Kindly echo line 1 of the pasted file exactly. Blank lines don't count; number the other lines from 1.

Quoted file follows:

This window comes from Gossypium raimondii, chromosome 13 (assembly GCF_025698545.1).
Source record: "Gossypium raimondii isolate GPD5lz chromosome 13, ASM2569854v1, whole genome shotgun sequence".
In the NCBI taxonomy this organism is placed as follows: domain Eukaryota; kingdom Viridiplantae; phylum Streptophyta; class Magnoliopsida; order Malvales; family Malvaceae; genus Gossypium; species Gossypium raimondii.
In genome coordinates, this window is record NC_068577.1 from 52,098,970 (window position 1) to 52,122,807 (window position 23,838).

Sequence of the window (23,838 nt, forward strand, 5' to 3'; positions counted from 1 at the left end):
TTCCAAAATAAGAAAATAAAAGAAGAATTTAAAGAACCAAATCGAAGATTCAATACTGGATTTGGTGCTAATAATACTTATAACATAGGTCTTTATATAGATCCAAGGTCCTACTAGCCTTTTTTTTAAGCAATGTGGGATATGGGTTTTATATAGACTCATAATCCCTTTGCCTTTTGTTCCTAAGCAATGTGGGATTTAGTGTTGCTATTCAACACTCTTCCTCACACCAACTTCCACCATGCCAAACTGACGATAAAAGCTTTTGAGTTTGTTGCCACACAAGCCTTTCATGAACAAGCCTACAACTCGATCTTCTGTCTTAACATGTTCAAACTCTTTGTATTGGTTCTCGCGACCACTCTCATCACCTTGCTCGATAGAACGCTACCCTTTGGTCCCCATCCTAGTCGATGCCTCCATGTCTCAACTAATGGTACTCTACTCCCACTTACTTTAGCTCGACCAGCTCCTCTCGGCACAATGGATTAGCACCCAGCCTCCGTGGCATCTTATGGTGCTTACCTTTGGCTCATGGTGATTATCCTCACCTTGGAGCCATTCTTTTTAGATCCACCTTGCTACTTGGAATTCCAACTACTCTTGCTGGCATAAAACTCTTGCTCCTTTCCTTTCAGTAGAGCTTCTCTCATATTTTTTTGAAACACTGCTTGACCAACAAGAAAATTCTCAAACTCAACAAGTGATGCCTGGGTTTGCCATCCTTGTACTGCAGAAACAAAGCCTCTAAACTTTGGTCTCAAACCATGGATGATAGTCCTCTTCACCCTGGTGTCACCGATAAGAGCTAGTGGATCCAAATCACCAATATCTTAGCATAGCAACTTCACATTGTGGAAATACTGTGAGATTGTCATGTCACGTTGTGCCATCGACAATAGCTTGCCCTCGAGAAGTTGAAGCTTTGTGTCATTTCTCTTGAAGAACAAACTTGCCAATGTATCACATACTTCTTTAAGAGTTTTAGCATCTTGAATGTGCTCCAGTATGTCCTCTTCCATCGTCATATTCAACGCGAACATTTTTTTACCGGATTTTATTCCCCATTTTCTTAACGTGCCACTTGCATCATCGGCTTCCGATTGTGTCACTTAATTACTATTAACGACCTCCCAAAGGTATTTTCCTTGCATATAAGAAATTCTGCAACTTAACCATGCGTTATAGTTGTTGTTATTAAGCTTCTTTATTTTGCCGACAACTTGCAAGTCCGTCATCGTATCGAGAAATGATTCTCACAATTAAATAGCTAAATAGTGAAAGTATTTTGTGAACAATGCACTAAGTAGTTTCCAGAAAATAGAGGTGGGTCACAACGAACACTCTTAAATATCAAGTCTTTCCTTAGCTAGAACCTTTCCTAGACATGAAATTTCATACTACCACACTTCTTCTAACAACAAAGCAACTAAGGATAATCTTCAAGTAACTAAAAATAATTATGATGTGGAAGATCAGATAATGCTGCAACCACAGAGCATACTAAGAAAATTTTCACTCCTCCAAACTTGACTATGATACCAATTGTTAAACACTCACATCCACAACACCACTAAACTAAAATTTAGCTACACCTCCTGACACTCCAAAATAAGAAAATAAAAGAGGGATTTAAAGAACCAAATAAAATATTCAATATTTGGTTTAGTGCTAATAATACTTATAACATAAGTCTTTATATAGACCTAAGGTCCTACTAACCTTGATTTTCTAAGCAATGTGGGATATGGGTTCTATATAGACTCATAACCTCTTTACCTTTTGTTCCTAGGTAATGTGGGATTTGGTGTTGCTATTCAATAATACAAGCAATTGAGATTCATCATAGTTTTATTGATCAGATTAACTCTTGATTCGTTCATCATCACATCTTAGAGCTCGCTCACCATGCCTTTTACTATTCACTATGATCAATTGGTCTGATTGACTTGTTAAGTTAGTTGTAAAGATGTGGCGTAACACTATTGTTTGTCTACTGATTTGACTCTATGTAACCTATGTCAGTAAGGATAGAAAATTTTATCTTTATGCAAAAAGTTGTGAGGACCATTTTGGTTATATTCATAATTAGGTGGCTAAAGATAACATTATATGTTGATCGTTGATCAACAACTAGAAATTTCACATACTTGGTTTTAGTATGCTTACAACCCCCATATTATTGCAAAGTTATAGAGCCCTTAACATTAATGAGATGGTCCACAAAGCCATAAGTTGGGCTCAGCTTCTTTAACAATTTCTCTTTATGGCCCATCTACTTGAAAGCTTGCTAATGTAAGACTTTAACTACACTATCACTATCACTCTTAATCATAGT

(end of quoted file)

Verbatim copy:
This window comes from Gossypium raimondii, chromosome 13 (assembly GCF_025698545.1).